The most important new feature is the introduction of a penalty clause aimed at the supplier’s costs due to a time extension, so-called “Prolongation Costs”. Otherwise, a common way for the supplier to achieve coverage of costs for circumstances that lead to an extension of the implementation period is to tie the supplier's right to compensation to the underlying reason for the extension. For example, it is common for the supplier to be entitled to compensation for direct costs incurred as a result of obstacles and additional work.
However, some costs can be difficult to capture with such a regulation, e.g. administrative costs as a result of having to carry out the work for a longer period than that calculated by the supplier may be difficult for the supplier to account for.
This penalty regulation for Prolongation Costs aims to guarantee the supplier some compensation for so called “overhead costs”, e.g. costs for implementing the project such as transport costs, costs to guarantee a good working environment and for equipment. However, it also contemplates costs relating to the supplier’s activities such as expenses for bookkeeping/accounting, administration, IT systems, etc. This penalty provision also aims to bring about predictability for both parties, who are able to form a view in advance of the consequences of circumstances that entitle the supplier to a time extension.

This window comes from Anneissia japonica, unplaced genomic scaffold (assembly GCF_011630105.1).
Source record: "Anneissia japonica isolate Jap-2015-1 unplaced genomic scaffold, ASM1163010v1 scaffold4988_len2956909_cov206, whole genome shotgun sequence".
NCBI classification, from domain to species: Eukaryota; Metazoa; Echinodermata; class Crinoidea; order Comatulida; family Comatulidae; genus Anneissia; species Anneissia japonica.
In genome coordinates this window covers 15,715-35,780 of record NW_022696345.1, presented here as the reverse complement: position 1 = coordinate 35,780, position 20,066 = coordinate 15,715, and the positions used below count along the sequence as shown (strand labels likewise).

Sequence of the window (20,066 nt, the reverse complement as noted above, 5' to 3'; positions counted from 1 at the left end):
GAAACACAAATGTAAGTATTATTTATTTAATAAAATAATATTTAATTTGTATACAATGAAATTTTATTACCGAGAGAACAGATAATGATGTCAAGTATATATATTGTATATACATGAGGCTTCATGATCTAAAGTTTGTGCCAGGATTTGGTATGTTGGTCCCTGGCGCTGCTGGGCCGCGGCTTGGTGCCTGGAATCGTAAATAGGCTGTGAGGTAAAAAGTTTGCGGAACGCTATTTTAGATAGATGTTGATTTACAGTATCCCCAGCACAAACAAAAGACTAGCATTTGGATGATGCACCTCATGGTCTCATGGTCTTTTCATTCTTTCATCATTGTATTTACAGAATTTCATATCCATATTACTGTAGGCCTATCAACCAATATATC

However, this penalty provision, which aims to compensate the supplier for overheads as a result of an extension of the project period, does not preclude the supplier from being entitled to receive compensation for direct expenses due to obstacles or disturbances. It remains to be seen whether a problem may arise with drawing boundaries between costs that relate to obstacles, for example, and costs that relate to Prolongation Costs.
Limitation of liability is imposed
From a supplier’s point of view, the previous edition of the Green Book was problematic insofar as the contract did not limit the supplier’s total liability or liability for indirect damages. This poses considerable risks for the supplier.